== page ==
In many cases, this sort of revivalism is slavish—the differences between new and old minuscule enough to not even bother. But, in others, it reflects what might have been had things gone a different way. Acid Test, the vital sub-label of Absurd Recordings, is the latter example—an imprint that has collected a number of producers and asked them to use the 303 in any which way they please.
Over the past few years, Tin Man has been exploring more song-based territory, as evidenced by his recent Perfume and Vienna Blue albums. But "Nonneo" stands as a hearkening back to his older, dance floor-driven material. With its almost tropical beat and long sinous acid melody line, however, it certainly wouldn't be mistaken for a traditional banger. Tin Man's tracks often keep the 303 under tight control, implying the sort of squealing abandon of a typical acid track rather than stating it explicitly.
The most celebrated track on the label thus far was the B-side to this initial offering: Donato Dozzy's remix of "Nonneo." Seeing the Italian DJ/producer's name next to Tin Man must've been a surprise for many. For a half-second. But once you think about the two in concert with one another, it makes complete sense. Dozzy, with his understated take on techno, remaking a master of understatement? Of course. His remix, typically, doesn't do much—but in so doing has an incredible impact. It "excises the congas and suffuses everything in a layer of echo and fuzz, flipping the original's perky outline into a wearier shape," wrote Philip Sherburne.
While Tin Man's involvement in the label seemed fait accompli, subsequent releases have made the imprint a unique and fascinating proposition. Bristow got in touch with Iron Curtis via Facebook before the label began. "When I saw that the list of artists involved included Tin Man, I knew I wanted to be involved," remembers the Berlin-based producer. "I looked through my library to see if I had something that might fit to the concept, and I forgot about it for a bit after that. But Oliver kept on asking, and I had just started making music with my friend Jool (Edit Piafra). We sent him the first two tracks we ever did together, and he used those for our first release."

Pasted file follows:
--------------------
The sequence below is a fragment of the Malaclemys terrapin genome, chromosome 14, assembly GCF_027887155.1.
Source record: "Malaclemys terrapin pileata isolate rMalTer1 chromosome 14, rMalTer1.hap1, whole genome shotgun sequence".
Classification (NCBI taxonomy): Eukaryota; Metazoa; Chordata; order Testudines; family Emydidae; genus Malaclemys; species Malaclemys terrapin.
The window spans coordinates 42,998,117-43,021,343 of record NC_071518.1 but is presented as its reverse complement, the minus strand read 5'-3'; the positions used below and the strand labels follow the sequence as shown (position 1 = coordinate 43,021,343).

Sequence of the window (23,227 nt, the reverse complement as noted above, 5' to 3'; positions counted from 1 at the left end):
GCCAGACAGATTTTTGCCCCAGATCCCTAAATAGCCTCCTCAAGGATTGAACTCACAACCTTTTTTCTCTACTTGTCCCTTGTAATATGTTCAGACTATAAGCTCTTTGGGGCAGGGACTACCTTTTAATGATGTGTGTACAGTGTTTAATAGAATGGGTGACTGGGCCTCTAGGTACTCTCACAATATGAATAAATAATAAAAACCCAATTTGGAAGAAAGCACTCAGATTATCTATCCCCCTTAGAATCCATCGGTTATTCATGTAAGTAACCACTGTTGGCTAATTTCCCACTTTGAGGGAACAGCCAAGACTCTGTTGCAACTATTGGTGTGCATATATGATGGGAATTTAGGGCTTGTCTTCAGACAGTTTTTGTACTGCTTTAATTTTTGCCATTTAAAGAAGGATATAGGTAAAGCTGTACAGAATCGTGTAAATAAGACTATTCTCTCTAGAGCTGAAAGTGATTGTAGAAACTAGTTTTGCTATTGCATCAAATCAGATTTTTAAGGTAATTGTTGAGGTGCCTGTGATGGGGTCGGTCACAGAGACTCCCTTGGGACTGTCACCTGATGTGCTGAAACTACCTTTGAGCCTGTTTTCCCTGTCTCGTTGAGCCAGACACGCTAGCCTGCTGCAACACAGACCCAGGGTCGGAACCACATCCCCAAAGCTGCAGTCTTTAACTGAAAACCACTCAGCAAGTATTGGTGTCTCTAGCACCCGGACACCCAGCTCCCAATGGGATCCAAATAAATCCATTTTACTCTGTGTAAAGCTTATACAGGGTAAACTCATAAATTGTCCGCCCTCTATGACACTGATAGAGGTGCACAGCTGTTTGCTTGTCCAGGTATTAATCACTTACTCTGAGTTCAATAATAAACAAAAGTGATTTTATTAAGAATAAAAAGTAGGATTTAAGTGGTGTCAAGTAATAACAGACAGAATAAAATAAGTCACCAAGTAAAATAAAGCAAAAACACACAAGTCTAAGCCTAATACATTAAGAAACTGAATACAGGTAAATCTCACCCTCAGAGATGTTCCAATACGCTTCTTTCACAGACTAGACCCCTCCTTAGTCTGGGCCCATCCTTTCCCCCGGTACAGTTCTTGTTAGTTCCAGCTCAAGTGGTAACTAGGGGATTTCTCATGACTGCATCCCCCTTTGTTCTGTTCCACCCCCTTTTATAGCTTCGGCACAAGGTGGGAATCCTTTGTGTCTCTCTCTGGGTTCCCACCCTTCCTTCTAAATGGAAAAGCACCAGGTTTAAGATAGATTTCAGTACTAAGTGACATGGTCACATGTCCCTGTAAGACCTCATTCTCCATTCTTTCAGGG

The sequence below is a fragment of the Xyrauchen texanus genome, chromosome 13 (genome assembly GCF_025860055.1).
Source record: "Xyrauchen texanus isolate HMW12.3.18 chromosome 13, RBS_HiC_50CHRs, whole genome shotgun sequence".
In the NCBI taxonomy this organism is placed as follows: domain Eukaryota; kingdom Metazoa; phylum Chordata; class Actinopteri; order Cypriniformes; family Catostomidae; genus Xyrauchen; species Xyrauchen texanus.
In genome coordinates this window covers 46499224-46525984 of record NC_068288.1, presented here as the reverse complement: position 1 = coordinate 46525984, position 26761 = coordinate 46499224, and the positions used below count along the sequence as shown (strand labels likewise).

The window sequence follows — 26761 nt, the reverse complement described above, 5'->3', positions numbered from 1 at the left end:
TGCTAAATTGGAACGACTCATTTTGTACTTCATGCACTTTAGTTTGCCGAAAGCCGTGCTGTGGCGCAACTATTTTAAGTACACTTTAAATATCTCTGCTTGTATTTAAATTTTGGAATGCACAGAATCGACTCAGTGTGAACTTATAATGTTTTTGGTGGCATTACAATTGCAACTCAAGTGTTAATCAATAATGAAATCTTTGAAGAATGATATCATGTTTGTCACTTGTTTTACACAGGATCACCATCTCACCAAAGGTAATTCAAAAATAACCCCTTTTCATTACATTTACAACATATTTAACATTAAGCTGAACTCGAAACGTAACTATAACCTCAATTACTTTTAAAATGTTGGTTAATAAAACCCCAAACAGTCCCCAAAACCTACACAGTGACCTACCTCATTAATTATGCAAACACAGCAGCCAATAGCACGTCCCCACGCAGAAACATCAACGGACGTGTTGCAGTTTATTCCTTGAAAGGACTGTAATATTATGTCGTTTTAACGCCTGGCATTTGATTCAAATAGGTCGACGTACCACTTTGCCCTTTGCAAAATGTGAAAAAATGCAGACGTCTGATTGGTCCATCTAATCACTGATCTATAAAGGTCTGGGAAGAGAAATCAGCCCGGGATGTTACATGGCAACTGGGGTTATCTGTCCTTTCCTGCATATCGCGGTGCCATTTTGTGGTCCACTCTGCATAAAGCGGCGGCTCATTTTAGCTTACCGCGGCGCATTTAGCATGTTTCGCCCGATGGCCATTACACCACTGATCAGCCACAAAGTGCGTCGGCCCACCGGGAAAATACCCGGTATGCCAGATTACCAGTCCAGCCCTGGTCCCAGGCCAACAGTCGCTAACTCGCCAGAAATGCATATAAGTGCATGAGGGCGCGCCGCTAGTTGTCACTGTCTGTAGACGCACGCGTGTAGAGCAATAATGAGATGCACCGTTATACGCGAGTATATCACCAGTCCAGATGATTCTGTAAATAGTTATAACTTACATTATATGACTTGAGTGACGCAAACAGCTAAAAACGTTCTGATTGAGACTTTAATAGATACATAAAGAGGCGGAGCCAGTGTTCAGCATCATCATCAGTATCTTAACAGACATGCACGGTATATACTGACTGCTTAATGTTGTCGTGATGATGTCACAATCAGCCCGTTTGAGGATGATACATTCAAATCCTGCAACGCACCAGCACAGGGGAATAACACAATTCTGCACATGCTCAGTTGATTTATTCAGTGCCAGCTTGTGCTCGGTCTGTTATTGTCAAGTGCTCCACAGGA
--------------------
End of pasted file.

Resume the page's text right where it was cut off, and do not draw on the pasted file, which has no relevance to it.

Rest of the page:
"Love in a Jam," from that first release from the new project, dubbed Achterbahn d'Amour, immediately signaled that the 303 was merely a starting point for the label. "When I first heard the Tin Man release, I knew that there might be space for something different. The tracks we sent over were really slow. They are really…I don't know, a bit weird. We didn't expect them to get released," says Curtis.
Like most labels that cherry-pick from around the world, Acid Test is a combination of good taste, good connections and a lot of hard work. Bristow applies his hand-made stencil to each limited vinyl copy after getting the release mastered and cut at Dubplates & Mastering. Both Iron Curtis and Recondite—a producer with material forthcoming on the label—reveal that Bristow has stayed in constant contact since they first talked about doing a release for the imprint. "He's always curious about what we are cooking," Iron Curtis reveals. "He approached me in a very solid, friendly way," remembers Recondite. "Although it's just an email, you can always tell. He seemed very honest, but not too close or superficial as well. And when I realized that it was the label that Tin Man released this record on, it was an honour that he was approaching me. I'm thankful I got the opportunity."
Indeed, Recondite has seemingly been energized by the label's ethos. He has what amounts to an album's worth of material forthcoming on Acid Test in 2012. "I didn't have any material like this before Oliver asked if I could fuse my sound with the 303," he says. "Oliver gave me the push to work with the sound—especially in the mid- and high-range. When you work with it there, a certain sound appears. You can do so many things with just that sound. I think that's why there is so much potential in this kind of instrument and music, because it sounds good in every bit of the frequency spectrum."
Listen to the releases on Acid Test, and you immediately hear what Recondite means. While Tin Man and Recondite's work can largely be grouped in the same sort of minimalist, melancholic camp, Achterbahn d'Amour takes the 303 elsewhere. And then there's the slinky melody of Holger Zilske's "É Preciso Acreditar," the Idjut Boys' steady-as-she-goes takes on Achterbahn d'Amour's "Your Love" or the loop techno of Skudge's "Trance Me Up" remix. "Especially in the '90s, acid had this aggressive touch," explains Recondite. "I think that the artists releasing on the Acid Test series realized there is more potential for this kind of 303 music."
Download: RA Label of the Month 1201 Mix: Acid Test
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Filesize: 84.1 MB
Tin Man - Accumulated Acid (Acid Test 01)
Achterbahn d'Amour - Talking Acid (Acid Test 02)
Achterbahn d'Amour - Adult Movies (Acid Test 05)
Achterbahn d'Amour - Your Love (Idjut Boys Version Acid) (Acid Test 02)
Recondite - Sultry (forthcoming)
Recondite - Petrichor (Tin Man remix) (forthcoming)
Tin Man - Nonneo (Acid Test 01)
Tin Man - Nonneo (Donato Dozzy remix) (Acid Test 01)
Recondite - Felicity (forthcoming)
Holger Zilske - E Preciso Acreditar (John Tejada remix) (Acid Test 04)
Recondite - Jaded (forthcoming)
Donato Dozzy - In Bed (Acid Test 03)